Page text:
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    Meet Nathaniel

    8BB8B780-26A1-40F7-A413-0ABE8396B472.jpegNathaniel Jones joined the Olympia City Council in 2012 and has served as Mayor Pro Tem from 2012 through 2018. He is Chair of the Thurston Regional Planning Council, and past-Chair of InterCity Transit.  Nathaniel holds a seat on the Thurston Economic Development Council and the Thurston Thrives Coordinating Council. He has lived around the country and around the world.

    Nathaniel’s wife, Kathleen is a Nurse Practitioner with Kaiser Permanente, who has delivered thousands of babies and supported new fledgling families in our community.  Kathleen and Nathaniel moved to Olympia in 1991 and raised two daughters in local public schools.

    With graduate training in Community and Regional Planning, Nathaniel’s professional career has included leadership positions in public and non-profit agencies involved with community development, public transportation, and public facilities. He has recently retired from state service after managing the infrastructure of the State Capitol Campus for many years.  

    In 2017, after six fruitful years, Nathaniel stepped down from the Board of South Sound Habitat for Humanity. And it was in 2017 that he led the successful campaign to expand public safety services in Olympia. Nathaniel is a member of the five-state Safe Energy Leadership Alliance, which shapes public policy for the transport and use of fossil fuels in the northwest, and he has led economic development efforts throughout Olympia.

    Professional Background –

    Transportation Planner
    Development Director for Seven-County Non-Profit Agency
    Capital Program Director for Public Agency
    Infrastructure Manager for State Capitol Campus

    Civic Involvement –

    Chair, Thurston Regional Planning Council
    Member, Olympia Council Land Use & Environment Committee
    President, Olympia Transportation Benefit Board
    Member, Thurston Thrives Coordinating Council
    Member, Thurston Economic Development Council
    Member, Thurston Urban Growth Management Committee
    Olympia Council Liaison to Bicycle & Pedestrian Committee
    Member, Safe Energy Leadership Alliance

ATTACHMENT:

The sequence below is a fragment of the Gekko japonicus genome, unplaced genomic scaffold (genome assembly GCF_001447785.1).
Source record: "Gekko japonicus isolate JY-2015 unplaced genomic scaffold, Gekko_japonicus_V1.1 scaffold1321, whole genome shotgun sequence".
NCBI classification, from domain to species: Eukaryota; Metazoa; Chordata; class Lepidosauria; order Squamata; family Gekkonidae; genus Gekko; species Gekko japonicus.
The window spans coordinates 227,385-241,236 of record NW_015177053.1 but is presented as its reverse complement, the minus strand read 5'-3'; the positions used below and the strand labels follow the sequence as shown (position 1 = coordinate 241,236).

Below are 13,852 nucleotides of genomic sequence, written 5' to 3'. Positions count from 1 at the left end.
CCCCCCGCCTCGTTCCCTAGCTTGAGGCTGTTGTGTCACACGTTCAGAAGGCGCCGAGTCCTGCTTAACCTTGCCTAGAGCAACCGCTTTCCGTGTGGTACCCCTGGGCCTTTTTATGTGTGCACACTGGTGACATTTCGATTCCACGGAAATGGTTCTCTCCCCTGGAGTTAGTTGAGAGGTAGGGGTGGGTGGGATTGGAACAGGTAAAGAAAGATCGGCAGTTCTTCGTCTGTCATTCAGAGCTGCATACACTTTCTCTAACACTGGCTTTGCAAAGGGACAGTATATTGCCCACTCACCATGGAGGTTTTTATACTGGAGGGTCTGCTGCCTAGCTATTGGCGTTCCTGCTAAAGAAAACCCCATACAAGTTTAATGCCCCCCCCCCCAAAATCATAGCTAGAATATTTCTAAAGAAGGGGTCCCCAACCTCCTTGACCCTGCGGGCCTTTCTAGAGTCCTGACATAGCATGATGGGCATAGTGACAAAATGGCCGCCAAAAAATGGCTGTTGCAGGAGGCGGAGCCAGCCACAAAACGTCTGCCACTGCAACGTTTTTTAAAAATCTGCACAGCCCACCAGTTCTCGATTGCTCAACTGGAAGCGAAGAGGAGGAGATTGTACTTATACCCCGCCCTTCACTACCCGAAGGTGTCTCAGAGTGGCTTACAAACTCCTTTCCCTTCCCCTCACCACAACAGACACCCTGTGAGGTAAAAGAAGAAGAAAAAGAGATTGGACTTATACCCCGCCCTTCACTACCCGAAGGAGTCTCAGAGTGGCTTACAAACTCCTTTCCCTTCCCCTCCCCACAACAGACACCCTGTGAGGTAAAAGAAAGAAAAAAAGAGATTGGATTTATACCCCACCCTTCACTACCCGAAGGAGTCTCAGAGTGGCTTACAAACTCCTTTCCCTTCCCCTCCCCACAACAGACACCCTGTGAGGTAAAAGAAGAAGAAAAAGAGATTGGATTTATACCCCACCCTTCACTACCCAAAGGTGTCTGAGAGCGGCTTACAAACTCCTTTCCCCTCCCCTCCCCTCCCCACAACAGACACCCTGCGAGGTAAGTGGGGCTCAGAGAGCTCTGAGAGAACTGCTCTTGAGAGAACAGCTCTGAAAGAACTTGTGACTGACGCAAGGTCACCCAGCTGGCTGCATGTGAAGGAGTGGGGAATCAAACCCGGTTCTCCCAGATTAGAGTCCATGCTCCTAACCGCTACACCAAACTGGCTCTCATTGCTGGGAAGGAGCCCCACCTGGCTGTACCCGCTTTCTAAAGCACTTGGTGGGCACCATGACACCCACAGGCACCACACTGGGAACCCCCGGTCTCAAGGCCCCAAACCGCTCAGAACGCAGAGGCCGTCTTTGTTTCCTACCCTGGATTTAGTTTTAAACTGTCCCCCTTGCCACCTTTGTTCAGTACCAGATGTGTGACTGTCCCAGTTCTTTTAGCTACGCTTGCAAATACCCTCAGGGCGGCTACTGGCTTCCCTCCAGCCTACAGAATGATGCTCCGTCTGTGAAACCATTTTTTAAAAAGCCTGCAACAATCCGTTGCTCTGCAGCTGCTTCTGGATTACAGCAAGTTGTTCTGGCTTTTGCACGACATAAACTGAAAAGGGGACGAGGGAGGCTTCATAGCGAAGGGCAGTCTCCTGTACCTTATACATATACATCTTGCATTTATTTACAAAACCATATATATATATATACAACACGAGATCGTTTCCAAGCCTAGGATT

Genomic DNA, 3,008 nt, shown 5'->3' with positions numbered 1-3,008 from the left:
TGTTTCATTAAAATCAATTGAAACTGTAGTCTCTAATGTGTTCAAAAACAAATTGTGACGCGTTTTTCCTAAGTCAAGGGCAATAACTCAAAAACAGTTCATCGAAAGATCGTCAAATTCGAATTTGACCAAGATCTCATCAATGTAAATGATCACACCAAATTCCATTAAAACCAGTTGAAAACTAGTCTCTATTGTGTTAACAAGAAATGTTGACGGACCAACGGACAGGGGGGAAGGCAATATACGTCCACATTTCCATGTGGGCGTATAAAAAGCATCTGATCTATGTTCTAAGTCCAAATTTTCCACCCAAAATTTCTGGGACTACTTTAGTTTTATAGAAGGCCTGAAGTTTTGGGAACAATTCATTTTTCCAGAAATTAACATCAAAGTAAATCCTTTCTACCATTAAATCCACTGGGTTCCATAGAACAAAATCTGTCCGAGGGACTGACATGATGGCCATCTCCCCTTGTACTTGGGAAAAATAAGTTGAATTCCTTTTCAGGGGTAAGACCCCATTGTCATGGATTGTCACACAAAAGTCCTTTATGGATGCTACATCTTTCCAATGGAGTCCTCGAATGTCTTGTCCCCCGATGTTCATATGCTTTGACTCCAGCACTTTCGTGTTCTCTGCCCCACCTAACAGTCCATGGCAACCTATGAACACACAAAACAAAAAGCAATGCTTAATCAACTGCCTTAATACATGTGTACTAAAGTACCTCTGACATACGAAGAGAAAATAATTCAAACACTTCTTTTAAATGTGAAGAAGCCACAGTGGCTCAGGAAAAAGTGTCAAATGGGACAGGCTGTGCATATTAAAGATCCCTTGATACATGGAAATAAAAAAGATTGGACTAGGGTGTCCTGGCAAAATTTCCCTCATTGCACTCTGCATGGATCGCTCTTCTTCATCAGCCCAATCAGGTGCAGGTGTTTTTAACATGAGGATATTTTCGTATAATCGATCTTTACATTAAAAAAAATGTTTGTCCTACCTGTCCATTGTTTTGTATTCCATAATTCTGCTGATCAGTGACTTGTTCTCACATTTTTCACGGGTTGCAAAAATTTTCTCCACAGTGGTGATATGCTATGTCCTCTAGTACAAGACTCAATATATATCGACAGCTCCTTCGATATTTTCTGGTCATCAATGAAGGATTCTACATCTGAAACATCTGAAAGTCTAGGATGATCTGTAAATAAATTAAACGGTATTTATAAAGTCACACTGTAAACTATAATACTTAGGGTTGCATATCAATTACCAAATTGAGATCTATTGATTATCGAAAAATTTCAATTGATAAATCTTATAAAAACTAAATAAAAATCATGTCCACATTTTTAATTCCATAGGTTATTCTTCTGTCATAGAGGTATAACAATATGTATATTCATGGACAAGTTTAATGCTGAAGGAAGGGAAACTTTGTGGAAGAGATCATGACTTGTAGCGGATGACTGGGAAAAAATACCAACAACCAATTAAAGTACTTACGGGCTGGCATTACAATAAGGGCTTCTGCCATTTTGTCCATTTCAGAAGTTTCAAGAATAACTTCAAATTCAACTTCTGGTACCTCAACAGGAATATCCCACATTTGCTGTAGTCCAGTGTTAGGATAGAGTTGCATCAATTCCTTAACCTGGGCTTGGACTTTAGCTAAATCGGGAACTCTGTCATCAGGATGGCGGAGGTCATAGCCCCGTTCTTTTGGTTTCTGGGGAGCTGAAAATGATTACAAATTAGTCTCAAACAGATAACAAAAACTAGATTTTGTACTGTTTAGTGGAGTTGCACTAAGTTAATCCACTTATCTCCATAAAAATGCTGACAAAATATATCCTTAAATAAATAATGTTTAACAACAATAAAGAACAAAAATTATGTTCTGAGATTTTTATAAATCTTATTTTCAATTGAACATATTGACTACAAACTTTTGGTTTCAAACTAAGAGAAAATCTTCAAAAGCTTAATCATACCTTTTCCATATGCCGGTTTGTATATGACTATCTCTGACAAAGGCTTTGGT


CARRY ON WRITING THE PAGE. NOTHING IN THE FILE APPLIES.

Olympia Mayor Pro Tem (2012-2018)
    Member, Olympia Council Finance Committee (former)
    Chair, InterCity Transit Board (former)
    Chair, Olympia Revitalization Committee (former)
    Olympia Council Liaison to Heritage Commission (former)

    Accomplishments –

    • Passed Public Safety Levy and launched Police
      Crisis Response Unit and Neighborhood Liaison Officers
    • Launched Police Walking Patrol, Ambassadors, and Clean Team in Downtown
    • Comprehensive Plan for Olympia completed
    • Friendly parking meters installed Downtown with pay-by-phone and expiration alert
    • Economic Development Director hired and set to work
    • Cleanup of derelict isthmus properties completed
    • Chehalis-Western Trail completed – missing link now connected
    • 500 units of new market-rate Downtown housing completed and more underway
    • Neighborhood matching grants getting results
    • “Olympia on Ice” and Pump Track demonstrations are smashing success
    • Launched Office of Performance and Innovation
    • Additional shelter beds opened and working well, including Pear Blossom Place and expanded Salvation Army
    • Percival Landing rebuilt and new boat moorage added
    • Sunrise Park and Decatur Woods Park renewed
    • Sustainable Thurston plan adopted
    • Washington Center renovated
    • Passed Home Fund ballot measure to construct supportive housing
    • Opened Plum Street tiny home village
    • Opened homeless mitigation site at Thurston Avenue and Franklin
    • Launched faith community tiny home project
    • New drinking water source flowing
    • West Bay and 22nd Avenue sidewalks completed
    • Municipal Arts Plan adopted
    • Shoreline Master Program completed
    • Adopted rules to encourage in-fill housing
    • 22nd Avenue & Boulevard Road round-about completed
    • Morse Merryman Road & Boulevard Road round-about completed
    • LED streetlights saving money and saving energy
    • New fire engine delivered
    • Joint Sea Level Rise Plan completed
    • Transportation Master Plan launched
    • Added solar panels to Library
    • LBA Woods Park, Kaiser Heights Park, and Zahn park properties acquired
    • West Bay heron rookery protected
    • State Avenue and 5th Avenue reconstructed Downtown
    • Development review process streamlined
    • Alley lights and murals installed
    • and much more
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  • Latest from the blog

    A strategy begins by connecting good ideas